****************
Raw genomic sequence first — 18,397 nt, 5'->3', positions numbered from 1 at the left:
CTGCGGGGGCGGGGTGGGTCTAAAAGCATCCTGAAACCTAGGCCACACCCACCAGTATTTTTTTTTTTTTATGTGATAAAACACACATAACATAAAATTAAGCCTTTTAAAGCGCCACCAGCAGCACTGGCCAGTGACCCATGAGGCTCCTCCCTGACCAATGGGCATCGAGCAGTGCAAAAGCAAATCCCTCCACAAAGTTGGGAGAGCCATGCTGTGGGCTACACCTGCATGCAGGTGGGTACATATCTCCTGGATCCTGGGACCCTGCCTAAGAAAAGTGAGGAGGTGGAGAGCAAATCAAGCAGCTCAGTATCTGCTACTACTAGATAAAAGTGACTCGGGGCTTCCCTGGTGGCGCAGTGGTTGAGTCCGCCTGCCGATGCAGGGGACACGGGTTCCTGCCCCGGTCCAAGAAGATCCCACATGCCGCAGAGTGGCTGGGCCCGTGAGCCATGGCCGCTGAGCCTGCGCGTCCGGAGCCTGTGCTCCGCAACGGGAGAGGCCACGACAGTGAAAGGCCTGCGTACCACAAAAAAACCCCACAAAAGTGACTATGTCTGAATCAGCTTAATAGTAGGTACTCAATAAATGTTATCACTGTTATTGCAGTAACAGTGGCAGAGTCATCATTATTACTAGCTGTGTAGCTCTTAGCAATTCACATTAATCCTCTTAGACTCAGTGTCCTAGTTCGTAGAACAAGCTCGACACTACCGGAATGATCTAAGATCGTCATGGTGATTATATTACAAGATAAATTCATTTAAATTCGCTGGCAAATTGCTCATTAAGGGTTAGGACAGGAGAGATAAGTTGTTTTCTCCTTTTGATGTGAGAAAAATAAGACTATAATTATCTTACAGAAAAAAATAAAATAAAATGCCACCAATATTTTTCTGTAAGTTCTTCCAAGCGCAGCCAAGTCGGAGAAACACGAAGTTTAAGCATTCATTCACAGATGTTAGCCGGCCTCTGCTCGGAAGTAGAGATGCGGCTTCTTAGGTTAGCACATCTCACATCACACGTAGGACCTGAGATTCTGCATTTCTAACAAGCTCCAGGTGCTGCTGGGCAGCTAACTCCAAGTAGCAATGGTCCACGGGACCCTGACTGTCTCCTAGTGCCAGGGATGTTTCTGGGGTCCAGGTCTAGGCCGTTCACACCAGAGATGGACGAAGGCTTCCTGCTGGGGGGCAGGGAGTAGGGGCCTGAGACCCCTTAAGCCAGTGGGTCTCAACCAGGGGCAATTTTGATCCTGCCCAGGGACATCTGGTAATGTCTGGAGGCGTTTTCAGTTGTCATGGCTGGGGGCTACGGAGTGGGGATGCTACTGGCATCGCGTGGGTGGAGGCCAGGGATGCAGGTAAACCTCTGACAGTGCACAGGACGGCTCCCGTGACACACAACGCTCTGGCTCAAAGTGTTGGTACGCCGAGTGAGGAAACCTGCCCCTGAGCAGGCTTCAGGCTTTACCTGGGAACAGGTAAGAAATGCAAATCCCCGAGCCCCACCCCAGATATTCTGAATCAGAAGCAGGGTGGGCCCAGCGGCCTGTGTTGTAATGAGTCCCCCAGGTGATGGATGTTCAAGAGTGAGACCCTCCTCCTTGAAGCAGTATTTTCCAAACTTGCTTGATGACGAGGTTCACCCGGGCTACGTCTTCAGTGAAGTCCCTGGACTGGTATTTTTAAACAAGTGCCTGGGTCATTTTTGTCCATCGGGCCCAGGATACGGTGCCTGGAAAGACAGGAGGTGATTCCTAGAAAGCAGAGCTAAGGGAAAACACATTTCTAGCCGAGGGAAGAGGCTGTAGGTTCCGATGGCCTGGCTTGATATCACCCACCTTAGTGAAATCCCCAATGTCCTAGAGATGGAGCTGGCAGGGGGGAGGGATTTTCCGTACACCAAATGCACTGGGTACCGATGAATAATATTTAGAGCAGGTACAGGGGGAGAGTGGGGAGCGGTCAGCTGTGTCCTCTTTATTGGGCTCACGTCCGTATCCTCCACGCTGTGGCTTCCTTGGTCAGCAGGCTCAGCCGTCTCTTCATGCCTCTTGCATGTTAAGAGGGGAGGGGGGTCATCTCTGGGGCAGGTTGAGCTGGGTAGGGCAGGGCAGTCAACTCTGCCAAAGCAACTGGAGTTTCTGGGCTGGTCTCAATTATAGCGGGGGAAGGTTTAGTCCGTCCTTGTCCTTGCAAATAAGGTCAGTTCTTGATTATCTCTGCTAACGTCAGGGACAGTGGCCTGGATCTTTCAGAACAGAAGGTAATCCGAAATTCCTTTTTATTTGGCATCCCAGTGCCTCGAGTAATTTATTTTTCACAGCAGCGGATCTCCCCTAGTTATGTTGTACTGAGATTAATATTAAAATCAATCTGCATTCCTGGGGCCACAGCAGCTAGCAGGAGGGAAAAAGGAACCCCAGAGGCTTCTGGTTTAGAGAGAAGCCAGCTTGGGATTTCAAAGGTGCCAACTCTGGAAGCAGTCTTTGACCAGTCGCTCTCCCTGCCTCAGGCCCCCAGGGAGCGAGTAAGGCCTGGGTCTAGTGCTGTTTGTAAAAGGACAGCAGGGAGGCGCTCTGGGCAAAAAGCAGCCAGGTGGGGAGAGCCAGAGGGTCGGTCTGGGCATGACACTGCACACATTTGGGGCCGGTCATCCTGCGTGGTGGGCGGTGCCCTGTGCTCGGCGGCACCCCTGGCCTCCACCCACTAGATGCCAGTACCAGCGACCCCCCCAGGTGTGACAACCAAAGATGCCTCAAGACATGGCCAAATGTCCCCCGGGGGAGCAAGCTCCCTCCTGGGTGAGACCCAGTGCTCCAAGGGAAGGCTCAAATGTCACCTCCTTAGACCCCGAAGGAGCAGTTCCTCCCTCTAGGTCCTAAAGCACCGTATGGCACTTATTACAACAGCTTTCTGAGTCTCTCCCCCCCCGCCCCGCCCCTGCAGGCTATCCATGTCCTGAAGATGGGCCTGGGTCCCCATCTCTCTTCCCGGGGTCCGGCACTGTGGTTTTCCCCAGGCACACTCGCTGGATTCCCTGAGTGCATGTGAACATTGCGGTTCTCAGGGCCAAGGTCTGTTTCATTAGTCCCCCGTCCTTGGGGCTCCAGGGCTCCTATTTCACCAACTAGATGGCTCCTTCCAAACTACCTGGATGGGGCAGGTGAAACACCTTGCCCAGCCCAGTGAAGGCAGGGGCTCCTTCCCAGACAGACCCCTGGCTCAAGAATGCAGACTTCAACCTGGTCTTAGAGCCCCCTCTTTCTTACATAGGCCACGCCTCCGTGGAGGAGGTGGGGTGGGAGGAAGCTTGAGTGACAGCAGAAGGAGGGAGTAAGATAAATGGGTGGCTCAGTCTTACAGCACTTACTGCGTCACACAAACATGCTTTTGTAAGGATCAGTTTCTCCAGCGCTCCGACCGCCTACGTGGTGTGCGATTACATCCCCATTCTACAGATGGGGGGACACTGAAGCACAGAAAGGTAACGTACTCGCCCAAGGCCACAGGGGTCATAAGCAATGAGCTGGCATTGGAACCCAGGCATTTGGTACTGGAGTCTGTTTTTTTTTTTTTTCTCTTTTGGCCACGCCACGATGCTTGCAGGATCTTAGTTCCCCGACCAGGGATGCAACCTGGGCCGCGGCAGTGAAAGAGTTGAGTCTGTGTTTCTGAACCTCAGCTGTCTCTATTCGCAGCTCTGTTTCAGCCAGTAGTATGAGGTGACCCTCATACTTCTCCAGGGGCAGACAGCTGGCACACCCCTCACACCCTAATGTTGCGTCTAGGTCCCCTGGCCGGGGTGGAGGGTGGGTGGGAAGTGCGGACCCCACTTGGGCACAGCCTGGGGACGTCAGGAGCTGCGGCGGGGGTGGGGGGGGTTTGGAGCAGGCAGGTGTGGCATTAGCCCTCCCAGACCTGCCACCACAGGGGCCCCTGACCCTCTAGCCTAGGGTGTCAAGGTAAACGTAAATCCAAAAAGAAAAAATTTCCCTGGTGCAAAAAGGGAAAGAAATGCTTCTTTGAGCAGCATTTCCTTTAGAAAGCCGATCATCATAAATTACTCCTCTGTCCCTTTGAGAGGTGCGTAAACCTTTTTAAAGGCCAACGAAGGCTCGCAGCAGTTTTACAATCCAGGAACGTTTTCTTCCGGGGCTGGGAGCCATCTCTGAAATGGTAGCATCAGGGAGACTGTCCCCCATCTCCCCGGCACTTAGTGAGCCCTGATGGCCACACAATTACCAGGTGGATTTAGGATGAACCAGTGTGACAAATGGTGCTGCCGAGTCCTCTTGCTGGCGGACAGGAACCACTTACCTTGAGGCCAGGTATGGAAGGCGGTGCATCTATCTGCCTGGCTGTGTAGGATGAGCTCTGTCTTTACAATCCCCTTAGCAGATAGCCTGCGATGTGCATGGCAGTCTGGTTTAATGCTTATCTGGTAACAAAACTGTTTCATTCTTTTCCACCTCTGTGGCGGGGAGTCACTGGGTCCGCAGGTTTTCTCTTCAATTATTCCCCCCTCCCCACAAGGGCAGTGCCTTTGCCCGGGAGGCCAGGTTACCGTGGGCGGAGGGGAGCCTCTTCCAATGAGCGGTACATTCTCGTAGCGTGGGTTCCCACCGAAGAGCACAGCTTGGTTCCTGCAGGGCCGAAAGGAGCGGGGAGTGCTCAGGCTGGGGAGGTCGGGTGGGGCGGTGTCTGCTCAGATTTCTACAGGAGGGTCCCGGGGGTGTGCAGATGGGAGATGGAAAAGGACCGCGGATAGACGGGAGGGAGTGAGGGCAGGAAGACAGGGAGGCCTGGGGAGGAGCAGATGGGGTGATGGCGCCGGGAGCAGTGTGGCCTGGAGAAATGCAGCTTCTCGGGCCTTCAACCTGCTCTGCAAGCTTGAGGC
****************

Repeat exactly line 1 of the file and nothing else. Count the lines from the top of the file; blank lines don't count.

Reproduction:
Raw genomic sequence first — 18,397 nt, 5'->3', positions numbered from 1 at the left: